Though the guidelines for children do emphasize that there should be no added sugar in their diets before the age of 2, and recommends that children consume only breast milk (or iron-fortified formula) for the first six months of their lives.

These are the current guidelines outlined for 2020-2025:

  1. Limiting added sugars to less than 10% of calories per day for ages 2 and older and to avoid added sugars for infants and toddlers;
  2. Limiting saturated fat to less than 10% of calories per day starting at age 2;
  3. Limiting sodium intake to less than 2,300 mg per day (or even less if younger than 14);
  4. Limiting alcoholic beverages (if consumed) to 2 drinks or less a day for men and 1 drink or less a day for women.

Fernstrom said that for most families, the takeaway from these guidelines should be forming healthy patterns.

"The big health messages are really the dietary pattern over time," she said. "... It's still the same basic messages (encouraging) whole grains, colorful fruits and vegetables, lean proteins and dairy products and a small amount of healthy fats. That message hasn't changed, but what is changing is that it's about balance and about dietary patterns over time, rather than a single day or single week."

The guidelines focus on the theme of "Make Every Bite Count," which encourages Americans and their families to make sure they're making healthy choices at every age and choosing foods and beverages rich in nutrients at every meal.

What has been added to the guidelines?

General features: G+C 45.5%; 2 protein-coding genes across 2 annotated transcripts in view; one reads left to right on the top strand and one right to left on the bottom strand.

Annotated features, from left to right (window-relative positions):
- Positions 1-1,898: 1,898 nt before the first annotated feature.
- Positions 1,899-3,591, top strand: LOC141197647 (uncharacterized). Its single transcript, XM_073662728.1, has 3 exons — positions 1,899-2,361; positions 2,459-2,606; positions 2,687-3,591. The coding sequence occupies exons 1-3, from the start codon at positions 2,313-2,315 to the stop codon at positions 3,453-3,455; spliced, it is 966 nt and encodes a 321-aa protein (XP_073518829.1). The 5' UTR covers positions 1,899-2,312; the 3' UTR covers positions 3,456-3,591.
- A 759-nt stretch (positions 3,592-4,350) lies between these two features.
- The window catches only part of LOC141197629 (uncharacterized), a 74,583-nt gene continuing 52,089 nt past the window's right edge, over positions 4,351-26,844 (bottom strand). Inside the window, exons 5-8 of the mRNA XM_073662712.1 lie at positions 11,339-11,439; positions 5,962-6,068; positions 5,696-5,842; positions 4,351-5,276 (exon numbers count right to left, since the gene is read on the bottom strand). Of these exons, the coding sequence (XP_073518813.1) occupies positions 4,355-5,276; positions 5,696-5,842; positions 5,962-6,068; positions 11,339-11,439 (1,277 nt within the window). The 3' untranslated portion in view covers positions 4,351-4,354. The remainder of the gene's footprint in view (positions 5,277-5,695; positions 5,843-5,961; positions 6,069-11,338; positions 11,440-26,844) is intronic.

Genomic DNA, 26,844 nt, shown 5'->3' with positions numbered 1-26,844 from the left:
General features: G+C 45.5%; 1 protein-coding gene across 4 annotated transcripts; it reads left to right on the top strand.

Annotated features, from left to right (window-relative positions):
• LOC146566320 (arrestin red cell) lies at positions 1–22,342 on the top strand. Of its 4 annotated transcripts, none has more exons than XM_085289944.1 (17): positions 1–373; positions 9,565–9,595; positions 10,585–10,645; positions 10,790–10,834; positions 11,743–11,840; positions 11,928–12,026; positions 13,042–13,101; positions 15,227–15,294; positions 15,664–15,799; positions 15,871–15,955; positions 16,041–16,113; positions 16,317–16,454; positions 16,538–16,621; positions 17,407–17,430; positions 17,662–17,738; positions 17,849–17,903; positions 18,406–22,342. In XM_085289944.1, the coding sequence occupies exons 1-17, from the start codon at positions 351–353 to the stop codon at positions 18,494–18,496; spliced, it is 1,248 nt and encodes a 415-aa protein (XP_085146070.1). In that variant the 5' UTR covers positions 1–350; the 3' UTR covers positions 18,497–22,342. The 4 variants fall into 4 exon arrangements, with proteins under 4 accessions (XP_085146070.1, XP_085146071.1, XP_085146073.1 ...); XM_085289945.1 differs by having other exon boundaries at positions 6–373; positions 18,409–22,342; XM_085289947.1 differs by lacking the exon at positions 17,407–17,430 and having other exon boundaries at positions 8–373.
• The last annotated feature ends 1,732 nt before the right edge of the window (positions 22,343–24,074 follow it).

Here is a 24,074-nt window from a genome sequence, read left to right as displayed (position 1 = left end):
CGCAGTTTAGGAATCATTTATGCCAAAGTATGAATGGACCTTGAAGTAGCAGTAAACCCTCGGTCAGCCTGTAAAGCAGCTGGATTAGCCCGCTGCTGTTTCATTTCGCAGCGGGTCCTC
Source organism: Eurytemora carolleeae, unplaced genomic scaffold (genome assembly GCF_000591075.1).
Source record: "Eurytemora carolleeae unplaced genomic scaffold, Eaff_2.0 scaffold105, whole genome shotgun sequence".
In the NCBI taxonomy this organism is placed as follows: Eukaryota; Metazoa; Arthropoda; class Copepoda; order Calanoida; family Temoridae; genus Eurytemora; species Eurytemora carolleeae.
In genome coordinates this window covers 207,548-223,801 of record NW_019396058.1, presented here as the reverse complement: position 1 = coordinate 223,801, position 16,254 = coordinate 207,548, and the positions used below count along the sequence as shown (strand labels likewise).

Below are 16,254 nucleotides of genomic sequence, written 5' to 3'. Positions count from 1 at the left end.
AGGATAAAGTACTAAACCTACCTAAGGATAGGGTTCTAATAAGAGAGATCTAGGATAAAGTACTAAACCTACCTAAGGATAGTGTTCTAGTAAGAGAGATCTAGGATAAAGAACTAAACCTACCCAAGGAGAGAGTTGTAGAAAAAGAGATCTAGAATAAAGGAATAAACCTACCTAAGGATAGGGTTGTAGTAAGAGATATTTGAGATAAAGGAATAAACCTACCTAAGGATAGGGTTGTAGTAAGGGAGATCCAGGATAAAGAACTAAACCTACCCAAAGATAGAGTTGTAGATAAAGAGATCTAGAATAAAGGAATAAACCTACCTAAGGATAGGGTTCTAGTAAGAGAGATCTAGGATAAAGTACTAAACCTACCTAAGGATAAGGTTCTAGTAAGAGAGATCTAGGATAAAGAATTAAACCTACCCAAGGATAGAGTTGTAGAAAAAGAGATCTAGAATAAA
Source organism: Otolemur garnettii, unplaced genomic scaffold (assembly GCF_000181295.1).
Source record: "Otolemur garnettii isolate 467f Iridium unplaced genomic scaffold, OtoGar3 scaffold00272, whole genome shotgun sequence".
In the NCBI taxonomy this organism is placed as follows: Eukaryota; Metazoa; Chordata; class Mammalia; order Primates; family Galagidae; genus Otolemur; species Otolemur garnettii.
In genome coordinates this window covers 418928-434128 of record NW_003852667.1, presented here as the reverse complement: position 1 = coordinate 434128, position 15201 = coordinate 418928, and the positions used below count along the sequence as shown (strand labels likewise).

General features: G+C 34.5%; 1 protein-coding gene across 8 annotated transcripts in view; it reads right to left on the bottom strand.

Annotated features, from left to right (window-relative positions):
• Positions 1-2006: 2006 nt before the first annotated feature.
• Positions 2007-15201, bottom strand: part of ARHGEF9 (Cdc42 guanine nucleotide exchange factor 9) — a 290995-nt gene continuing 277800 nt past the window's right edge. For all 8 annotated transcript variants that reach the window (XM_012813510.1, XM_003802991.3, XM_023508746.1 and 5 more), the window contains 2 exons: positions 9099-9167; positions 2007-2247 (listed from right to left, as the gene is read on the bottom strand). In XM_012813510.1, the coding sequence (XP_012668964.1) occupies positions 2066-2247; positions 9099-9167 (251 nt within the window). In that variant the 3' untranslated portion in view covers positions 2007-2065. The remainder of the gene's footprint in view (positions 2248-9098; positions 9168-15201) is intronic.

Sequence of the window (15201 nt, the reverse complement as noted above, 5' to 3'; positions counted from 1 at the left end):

One major change in the guidelines is around the introduction of egg and peanut products for young children: The guidelines note that "infant and young children" should be introduced to "potentially allergenic foods" like egg, peanut, tree nut, shellfish and soy products with other complementary foods.

The guidelines specifically note that "introducing peanut-containing foods in the first year reduces the risk" of later developing an allergy to peanuts, and adds that there is "no evidence that delaying" the introduction of allergenic foods can help prevent food allergy.

In a press release, Lisa Gable, the chief executive officer of the Food Allergy Research & Education organization (FARE), shared enthusiasm for the changes.

"... FARE is thrilled to see the inclusion of more comprehensive dietary guidance around the early introduction of egg and peanut for infants and toddlers. The early introduction of proteins that can trigger an allergic reaction is a leading priority for FARE," Gable wrote in the release.